Can a Private Individual Recognize an Uncondemned Heretic?
THE RIGHT TO JUDGE HERESY
Can a Private Individual Recognize Someone as a Heretic Before the Direct Judgement of the Church?
“What would be the point of the rule of faith and morals if in every particular case the simple layman could not himself apply them directly?” (Don Felix de Sarda y Salvany: Liberalism is a Sin, Chap. xxxviii, p. 203)
Thesis: Yes, private individuals can recognise someone as a heretic before the direct judgment of the church, on certain conditions, namely:
1. The false doctrine held by the culprit must in manifest and direct opposition to a truth that must certainly be believed with divine and Catholic faith.(1)
2. It must be morally certain that the culprit is aware of the conflict between his opinion and the teaching of the Catholic Church.(2)
3. The private individual may “judge” that someone is a heretic in the sense of recognising a fact — the epistemological meaning of the word “judge” — and not in the juridical sense of pronouncing a definitive sentence. Hence such judgments can oblige only the conscience of the person forming them, in full awareness of the facts, and no one else.(3)
4. It is obligatory to incline, out of charity, as far as is reasonably possible, in favour of a suspect, and to reach the conclusion that anyone is a heretic only as a last resort.(4)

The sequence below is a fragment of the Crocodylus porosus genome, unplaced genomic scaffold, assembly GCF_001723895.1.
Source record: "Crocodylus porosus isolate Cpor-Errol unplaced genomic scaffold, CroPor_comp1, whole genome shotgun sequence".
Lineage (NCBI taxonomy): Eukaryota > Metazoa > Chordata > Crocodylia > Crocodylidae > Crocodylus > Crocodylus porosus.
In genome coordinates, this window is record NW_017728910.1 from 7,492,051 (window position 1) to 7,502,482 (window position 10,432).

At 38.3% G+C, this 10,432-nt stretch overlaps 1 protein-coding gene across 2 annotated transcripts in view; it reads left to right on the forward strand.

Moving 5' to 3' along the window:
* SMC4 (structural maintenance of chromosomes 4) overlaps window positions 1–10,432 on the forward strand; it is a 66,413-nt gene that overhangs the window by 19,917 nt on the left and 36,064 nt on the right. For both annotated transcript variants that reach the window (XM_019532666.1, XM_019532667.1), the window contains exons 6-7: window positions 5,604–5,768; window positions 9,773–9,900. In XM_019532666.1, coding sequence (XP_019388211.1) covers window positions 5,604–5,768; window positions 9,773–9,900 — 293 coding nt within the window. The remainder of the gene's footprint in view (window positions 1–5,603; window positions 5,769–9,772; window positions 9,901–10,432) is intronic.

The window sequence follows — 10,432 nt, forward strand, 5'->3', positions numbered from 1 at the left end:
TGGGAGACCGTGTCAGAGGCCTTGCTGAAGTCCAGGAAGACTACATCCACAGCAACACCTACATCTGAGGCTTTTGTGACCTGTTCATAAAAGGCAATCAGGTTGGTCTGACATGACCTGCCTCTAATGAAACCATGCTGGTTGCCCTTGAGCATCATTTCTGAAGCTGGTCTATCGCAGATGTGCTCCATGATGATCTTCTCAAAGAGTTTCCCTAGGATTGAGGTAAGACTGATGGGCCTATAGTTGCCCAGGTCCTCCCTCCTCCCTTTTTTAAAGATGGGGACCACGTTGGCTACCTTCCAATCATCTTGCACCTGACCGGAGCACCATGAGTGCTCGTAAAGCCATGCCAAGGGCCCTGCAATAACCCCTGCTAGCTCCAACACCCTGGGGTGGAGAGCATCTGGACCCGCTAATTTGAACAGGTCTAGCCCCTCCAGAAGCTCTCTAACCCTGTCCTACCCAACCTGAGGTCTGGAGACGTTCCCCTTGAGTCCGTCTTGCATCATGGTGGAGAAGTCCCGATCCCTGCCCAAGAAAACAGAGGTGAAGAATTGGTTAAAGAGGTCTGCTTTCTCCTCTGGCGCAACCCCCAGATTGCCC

Pitfalls to be avoided:
It is incorrect to give the name “heresy” to an error which is opposed to a doctrine taught by the Church, but not as having to be believed with divine and Catholic faith, or which does not certainly belong in this category;
It is incorrect to give the name “heresy” to an error which is opposed to a doctrine to be believed with divine and Catholic faith, where the opposition is not direct and manifest but depends on several steps of reasoning: in such cases the qualification “heresy” is not applicable before a definitive judgment on the part of the Church;
It is incorrect to accuse anyone of heresy on the grounds that, while not embracing the heresy in question, he refuses to accept that it is in fact heretical or to count its devotees as heretics pending the Church’s formal judgment;